"But Mommy, they're so pretty!" Bethie insists. I, Mother Killjoy, am not blinded. They must go, lest they invade our precious vegetable garden. I yank mercilessly at the morning glory. It doesn't stand a chance. "Can't I just keep one?" she begs. I relent. "Yes, you may keep one." She gently gathers the roots and transfers her plant to a little dish. She waters it daily, and it survives. Because morning glory always survives.
I must admit, the bright white trumpets that greet me in the morning are attractive, and it almost seems a pity to wipe out the seemingly innocent population. Until I remember what happens when I let them go. They simply don't stop -- at least not around here. Their greedy little roots grab onto anything that resembles soil, and their vines twine hungrily around every plant, bush and tree. It's just not worth it. The work they create far outweighs any pleasure they bring in the morning.
My aunt, who lives in Nevada, is horrified that morning glory is considered a weed in my small corner of the world. She actually buys the stuff, waters it, and tends to it very carefully, that it may survive the desert climate. And, because it isn't an invasive, mutant nuisance in Nevada, there's nothing unlovely about them at all. On the contrary. The beautiful purple blossoms bring much joy and satisfaction, and we triumph in her success.
I'm pretty quick now to recognize the emerging green shoots here in Camas, and I pull them up as early as I can without a second thought -- at least the little shoots in my yard. The morning glory in my life, well that's a different story. I'm startled when I consider the number of blossoms that I might be cultivating. The blossoms that seem innocent and attractive on the surface, but might have actually become . . . weeds.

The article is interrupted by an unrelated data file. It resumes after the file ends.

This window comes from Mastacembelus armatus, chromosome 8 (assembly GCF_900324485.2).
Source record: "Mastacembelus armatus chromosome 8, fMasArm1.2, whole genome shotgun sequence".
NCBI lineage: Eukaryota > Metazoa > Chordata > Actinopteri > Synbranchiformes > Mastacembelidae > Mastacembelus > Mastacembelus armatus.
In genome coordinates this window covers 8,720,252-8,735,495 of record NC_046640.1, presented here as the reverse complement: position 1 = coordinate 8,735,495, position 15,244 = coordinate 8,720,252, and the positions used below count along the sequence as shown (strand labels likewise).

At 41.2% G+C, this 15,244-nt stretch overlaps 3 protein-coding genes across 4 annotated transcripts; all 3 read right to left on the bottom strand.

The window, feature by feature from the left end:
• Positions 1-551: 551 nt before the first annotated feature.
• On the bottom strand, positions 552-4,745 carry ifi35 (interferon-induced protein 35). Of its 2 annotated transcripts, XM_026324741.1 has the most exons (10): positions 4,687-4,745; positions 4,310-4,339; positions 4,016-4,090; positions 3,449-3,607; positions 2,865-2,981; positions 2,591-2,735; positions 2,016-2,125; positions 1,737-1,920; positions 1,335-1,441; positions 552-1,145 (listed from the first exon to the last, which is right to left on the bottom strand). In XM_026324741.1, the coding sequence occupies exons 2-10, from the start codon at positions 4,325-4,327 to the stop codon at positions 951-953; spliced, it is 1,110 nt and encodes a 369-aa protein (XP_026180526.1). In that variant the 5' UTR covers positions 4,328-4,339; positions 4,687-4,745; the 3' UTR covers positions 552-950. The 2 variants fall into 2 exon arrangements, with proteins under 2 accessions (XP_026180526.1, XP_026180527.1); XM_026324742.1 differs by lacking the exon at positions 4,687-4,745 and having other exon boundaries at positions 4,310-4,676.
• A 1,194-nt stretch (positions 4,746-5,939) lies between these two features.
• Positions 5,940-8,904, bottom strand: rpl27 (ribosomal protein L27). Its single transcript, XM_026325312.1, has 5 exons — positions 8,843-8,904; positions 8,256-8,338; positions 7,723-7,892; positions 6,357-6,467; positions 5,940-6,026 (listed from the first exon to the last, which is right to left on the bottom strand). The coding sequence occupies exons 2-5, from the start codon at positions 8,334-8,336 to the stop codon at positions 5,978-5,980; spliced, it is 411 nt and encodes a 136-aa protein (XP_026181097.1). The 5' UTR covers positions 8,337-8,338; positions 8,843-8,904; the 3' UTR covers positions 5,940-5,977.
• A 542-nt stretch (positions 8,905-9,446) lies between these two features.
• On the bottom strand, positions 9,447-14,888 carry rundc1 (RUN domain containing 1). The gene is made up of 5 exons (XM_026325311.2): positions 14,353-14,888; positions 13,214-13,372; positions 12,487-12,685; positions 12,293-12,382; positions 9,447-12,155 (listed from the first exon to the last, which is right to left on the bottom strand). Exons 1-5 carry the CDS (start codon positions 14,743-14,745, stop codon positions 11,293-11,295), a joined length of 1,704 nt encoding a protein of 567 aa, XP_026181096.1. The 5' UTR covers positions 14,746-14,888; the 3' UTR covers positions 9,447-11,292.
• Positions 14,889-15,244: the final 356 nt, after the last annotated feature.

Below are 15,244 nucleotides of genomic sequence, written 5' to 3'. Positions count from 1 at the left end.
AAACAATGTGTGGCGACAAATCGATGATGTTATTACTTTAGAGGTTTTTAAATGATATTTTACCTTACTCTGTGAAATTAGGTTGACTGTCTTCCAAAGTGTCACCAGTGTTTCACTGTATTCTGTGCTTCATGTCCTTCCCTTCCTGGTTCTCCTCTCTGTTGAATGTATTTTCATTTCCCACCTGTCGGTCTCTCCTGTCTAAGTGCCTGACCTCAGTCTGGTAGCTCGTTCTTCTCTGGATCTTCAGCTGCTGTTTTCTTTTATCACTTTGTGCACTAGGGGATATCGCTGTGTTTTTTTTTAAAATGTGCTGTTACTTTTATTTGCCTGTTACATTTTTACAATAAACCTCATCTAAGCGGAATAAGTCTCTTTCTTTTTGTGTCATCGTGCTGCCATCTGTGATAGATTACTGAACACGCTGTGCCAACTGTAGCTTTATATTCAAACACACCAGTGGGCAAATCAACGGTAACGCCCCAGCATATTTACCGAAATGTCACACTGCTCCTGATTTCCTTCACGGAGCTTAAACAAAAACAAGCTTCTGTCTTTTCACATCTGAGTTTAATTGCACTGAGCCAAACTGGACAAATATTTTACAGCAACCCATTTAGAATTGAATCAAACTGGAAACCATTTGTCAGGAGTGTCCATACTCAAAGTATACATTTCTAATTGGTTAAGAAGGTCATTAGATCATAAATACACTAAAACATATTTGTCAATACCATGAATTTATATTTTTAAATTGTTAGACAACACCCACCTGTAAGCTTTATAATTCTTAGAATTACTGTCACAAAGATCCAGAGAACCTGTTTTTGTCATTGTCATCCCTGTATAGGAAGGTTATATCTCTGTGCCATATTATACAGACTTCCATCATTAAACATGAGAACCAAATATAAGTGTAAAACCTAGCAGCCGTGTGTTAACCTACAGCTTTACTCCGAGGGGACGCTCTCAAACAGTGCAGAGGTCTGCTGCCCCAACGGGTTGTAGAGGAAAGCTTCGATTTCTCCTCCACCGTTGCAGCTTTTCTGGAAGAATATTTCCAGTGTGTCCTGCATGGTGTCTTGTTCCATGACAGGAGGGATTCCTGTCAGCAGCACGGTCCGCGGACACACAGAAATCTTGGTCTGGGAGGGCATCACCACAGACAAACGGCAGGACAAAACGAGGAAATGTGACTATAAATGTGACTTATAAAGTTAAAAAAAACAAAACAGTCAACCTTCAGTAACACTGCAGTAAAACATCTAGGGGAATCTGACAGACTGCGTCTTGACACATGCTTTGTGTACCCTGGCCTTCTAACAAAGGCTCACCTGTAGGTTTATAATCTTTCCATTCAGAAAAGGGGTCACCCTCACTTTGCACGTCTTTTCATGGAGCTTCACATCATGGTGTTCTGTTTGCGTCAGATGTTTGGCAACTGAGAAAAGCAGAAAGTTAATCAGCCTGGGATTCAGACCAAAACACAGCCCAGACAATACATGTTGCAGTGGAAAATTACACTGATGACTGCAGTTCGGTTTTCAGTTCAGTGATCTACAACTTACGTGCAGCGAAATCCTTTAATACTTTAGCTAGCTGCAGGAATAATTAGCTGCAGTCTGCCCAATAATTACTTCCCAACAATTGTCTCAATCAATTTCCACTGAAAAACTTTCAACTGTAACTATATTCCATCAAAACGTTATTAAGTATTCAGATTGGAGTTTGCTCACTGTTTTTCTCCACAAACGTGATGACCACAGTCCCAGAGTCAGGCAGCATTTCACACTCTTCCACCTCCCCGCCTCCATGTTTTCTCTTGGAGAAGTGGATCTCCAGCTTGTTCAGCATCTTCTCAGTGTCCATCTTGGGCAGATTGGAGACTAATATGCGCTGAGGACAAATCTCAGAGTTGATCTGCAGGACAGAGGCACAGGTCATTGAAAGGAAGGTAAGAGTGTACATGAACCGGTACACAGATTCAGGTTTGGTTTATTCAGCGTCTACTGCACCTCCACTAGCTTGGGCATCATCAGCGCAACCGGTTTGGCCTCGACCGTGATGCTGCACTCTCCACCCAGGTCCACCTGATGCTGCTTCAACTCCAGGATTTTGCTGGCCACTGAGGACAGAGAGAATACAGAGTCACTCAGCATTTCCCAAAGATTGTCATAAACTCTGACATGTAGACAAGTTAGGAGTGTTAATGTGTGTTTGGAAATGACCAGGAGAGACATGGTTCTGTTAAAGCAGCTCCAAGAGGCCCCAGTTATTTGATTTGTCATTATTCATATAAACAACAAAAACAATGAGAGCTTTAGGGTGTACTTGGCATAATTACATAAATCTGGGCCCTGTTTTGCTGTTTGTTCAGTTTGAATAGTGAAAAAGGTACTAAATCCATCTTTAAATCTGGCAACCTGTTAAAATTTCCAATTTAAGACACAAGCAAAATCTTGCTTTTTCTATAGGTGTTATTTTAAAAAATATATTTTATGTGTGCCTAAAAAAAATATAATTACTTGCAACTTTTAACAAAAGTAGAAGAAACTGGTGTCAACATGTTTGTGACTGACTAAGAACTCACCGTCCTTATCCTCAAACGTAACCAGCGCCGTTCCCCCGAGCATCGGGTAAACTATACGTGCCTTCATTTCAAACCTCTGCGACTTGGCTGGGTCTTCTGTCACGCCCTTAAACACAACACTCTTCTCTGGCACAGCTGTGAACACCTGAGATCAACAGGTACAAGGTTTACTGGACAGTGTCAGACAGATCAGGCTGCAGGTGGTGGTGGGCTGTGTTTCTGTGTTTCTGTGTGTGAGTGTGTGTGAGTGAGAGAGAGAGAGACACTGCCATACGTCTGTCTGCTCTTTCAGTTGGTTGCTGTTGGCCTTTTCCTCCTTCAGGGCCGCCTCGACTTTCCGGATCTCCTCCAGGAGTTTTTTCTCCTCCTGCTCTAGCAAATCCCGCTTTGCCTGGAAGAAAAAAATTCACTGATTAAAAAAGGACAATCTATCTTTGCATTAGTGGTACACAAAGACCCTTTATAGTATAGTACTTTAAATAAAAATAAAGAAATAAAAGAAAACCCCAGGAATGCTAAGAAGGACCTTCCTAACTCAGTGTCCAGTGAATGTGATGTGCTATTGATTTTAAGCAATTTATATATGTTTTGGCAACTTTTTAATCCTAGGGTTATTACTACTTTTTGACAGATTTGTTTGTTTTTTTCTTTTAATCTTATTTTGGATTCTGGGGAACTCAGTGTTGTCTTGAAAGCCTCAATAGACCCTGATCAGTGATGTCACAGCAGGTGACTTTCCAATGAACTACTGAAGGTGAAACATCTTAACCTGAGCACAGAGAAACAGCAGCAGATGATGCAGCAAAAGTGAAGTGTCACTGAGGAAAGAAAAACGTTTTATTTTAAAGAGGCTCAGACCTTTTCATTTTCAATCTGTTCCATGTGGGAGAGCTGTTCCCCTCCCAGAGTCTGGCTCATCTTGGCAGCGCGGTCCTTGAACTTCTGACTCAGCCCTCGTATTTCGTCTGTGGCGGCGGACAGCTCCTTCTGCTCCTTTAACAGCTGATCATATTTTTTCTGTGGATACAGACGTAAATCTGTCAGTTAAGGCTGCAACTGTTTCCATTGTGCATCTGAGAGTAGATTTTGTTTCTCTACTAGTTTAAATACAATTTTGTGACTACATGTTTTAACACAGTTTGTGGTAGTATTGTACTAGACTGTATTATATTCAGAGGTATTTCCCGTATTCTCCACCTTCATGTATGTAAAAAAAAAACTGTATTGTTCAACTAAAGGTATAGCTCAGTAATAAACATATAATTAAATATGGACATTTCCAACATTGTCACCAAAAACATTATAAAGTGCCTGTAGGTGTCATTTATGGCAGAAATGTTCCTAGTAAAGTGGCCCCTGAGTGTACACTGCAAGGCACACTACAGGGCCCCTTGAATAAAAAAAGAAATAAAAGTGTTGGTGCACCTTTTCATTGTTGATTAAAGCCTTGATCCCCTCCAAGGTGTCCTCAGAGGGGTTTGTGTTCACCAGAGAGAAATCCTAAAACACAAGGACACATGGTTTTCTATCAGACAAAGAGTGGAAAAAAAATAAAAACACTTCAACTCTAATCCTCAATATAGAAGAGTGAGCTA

Every time I let something take over -- even something "good" -- I run the risk of squeezing the life out of surrounding plants. For instance, reading is a good thing, right? It's good in Camas, it's good in Nevada. However, is reading "good" when my children desperately need my attention? At that point it ceases to be "good" for me in Camas (no matter how edifying the material), because it has negatively affected the growth of my children. It may still be perfectly "good" for my aunt in Nevada, but not for me, not for that particular moment.
This translates to so many other areas that I'm a bit scared to look at my life square in the face and fess up. What about homeschooling? It's a good thing for my family right now. But not when I let it take over . . . . Not when it squeezes out relationships with the neighborhood children, and not when the idealization of it overshadows my relationship with my own children.
How about my computer? (Yikes!) Email? Facebook? Craigslist? Netflix? . . . . My blog? . . . . They can all be good and fun and useful. But they can also take over. Before I know it, the frantic work and worry outweighs the pleasure and goodness, and the other "good" in my life is neglected. Soon I'm tending a garden that may appear on the surface to be pretty, but has really become overrun with relentless, life-sapping weeds. It's just not worth it.
In the checkout line at the grocery store last week, my cashier sighed. I jokingly asked him if he'd rather be somewhere else. (It was such a beautiful day -- I certainly wished to be elsewhere!) "Yeah," he said. "In front of my computer." No hesitation. His first choice, given all options. The computer. Something good turned into a weed.
As I gaze across my life garden, I'm painfully aware that I may have some neglected weeding to do. Thankfully -- oh, thankfully -- I don't have to do it alone. My Father, the One who gardens with such tender expertise, will guide me. When I spend time with Him in the garden, my eyes are so clear, so focused. I can see the shoots that need to be pulled, recognizing them for the weeds that they are, and I can see the plants that should be cultivated because of their goodness and beauty. I will be like a well-watered garden, my frame will be strengthened, and I will find my joy in the Lord (Isaiah 58). Now that's worth it.
Turn your eyes upon Jesus,
Look full in His wonderful face,
And the things of earth will grow strangely dim
In the light of His glory and grace.